Rajon Rondo(notes) expects the Boston Celtics to make another run at an NBA title next season, provided there is a season. What he doesn't know is who will join him, Paul Pierce(notes), Kevin Garnett(notes) and Ray Allen(notes) in helping make that run.
“We got five people under contract, right? But I think we got five good people under contract, through," Rondo told Yahoo! Sports. "We’ll form a team again. I think we’ll be fine as a team and we’ll be fine in the future. That’s the plan."
The Celtics actually have six players under contract, but Rondo's point remains true: With as many as nine roster spots open, Boston officials have a lot of work to do whenever the lockout ends.
In addition to Rondo, Pierce, Allen, Garnett, forward Jermaine O’Neal(notes) and untested guard Avery Bradley(notes) are the only players signed now. Forwards Glen “Big Baby” Davis and Jeff Green(notes) are the Celtics' two biggest free agents. Green is a restricted free agent, which means the Celtics will have the option to match any offer he receives. Shaquille O'Neal(notes) retired and center Nenad Krstic(notes) recently signed a two-year contract with CSKA Moscow. Other free agents include Delonte West(notes), Troy Murphy(notes), Carlos Arroyo(notes) and Sasha Pavlovic(notes). Boston also has the draft rights to forward JaJuan Johnson(notes) and guard E'Twaun Moore(notes), both from Purdue. Moore might play in Italy until the lockout ends.
The Celtics will likely make an effort to keep Green after acquiring him along with Krstic from the Oklahoma City Thunder for Kendrick Perkins(notes) and Nate Robinson(notes) at last season's trade deadline. Davis, who averaged 11.7 points and 5.5 rebounds last season, could potentially be a significant loss for the Celtics if he signs with another team.
"I’d like to play with Baby," Rondo said. "But Baby is going to do what’s best for Baby."
If Davis departs, Rondo, Pierce, Garnett and Allen would be the only Celtics left from the 2008 championship team. Boston already lost a significant piece of that team after trading Perkins last season.
The Celtics took a lot of heat for the Perkins deal which affected their chemistry and changed their starting lineup in the middle of the season. Boston had a 41-14 record at the time of the trade, but finished 15-12 the rest of the way. Green averaged 9.8 points through the 26 games.
Rondo refused to use injuries as an excuse for losing in the second round of the playoffs to the Miami Heat. But he also believes the trade of Perkins, his closest friend on the team, affected the Celtics “more than it should have.”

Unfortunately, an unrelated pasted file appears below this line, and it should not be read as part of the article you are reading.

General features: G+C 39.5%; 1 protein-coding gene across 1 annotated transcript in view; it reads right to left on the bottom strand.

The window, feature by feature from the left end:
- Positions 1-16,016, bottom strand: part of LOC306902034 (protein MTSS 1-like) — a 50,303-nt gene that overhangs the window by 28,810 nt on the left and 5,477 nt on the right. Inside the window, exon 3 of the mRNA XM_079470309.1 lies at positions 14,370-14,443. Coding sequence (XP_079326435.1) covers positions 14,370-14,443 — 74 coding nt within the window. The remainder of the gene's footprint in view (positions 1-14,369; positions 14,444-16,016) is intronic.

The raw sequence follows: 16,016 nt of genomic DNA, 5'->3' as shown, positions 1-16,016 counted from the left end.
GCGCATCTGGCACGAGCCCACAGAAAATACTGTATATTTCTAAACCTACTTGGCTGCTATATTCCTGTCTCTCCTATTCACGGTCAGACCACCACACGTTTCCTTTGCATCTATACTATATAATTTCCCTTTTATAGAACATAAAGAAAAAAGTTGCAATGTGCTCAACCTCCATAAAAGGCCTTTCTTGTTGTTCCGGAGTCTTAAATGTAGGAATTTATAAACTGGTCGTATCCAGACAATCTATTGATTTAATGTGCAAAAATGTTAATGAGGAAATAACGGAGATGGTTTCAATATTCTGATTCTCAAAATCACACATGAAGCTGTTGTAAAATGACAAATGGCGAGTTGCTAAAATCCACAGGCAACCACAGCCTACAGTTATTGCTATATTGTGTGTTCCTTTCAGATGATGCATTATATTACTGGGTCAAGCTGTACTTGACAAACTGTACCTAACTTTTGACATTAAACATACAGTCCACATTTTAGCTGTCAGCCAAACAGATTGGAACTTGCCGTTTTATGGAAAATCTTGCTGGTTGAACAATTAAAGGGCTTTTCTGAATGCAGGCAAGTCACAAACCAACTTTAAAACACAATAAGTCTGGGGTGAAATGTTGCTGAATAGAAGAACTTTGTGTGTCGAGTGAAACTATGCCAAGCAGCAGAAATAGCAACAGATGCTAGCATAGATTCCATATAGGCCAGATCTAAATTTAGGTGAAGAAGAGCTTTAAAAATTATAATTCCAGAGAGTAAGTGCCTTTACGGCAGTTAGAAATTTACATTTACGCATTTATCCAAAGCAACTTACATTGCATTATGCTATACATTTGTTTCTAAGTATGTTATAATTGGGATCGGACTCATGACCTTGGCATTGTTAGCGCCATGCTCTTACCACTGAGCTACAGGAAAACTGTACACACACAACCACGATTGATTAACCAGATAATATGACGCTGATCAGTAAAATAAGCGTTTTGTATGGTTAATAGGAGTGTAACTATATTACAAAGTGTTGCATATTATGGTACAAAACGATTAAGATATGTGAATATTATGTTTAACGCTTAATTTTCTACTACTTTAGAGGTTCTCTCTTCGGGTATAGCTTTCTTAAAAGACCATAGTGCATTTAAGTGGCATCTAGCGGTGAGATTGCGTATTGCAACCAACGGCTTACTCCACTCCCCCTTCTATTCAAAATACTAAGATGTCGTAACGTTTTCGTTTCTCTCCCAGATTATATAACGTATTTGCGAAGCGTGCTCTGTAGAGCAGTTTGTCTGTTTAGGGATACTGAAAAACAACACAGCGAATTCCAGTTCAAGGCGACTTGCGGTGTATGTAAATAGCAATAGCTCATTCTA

“It wasn’t like the man passed away or something,” Rondo said. “I think we put too much emphasis on it. It’s a business. He got traded. He’s very happy where he’s at. We still talk and I’m always going to have his back. It shouldn’t have affected us the way it affected us.”
The good news for the Celtics is they've already signed their biggest free agent of the summer: coach Doc Rivers.
There was some concern by the Celtics that Rivers might choose to leave the team to spend more time with his family. But shortly after the season, he agreed to a five-year, $35 million extension.
"Doc's proven with the players that we have that he will have a winning record,” Rondo said. “But most of all, he’s never going to settle. We always want to win a championship. That’s the only goal we have as a team and that’s his mindset.
“When you talk to him, he believes we have the talent and the ability to win a championship. That’s our standard. He holds us accountable.”
Rondo isn’t considering playing overseas now, but his agent, Bill Duffy, said he'll revisit the option if it becomes clear the NBA season could be lost. Rondo is slated to make $10.4 million next season on a contract that lasts through the 2014-15 season.
Rondo said he has been talking to Pierce, Garnett and Allen regularly, and they are all worried about a potential long lockout.
The age of the returning Celtics also could become an issue. Allen just turned 36, Garnett is 35, and Pierce and Jermaine O’Neal will be 34 and 33, respectively, before next season starts. While health will always be a concern with an older team, a lockout-shortened season could actually benefit Boston.
Rondo, 25, isn't worried.
“They said we were done two years ago,” Rondo said. “We could care less about that. We could care less about people saying we are done.”
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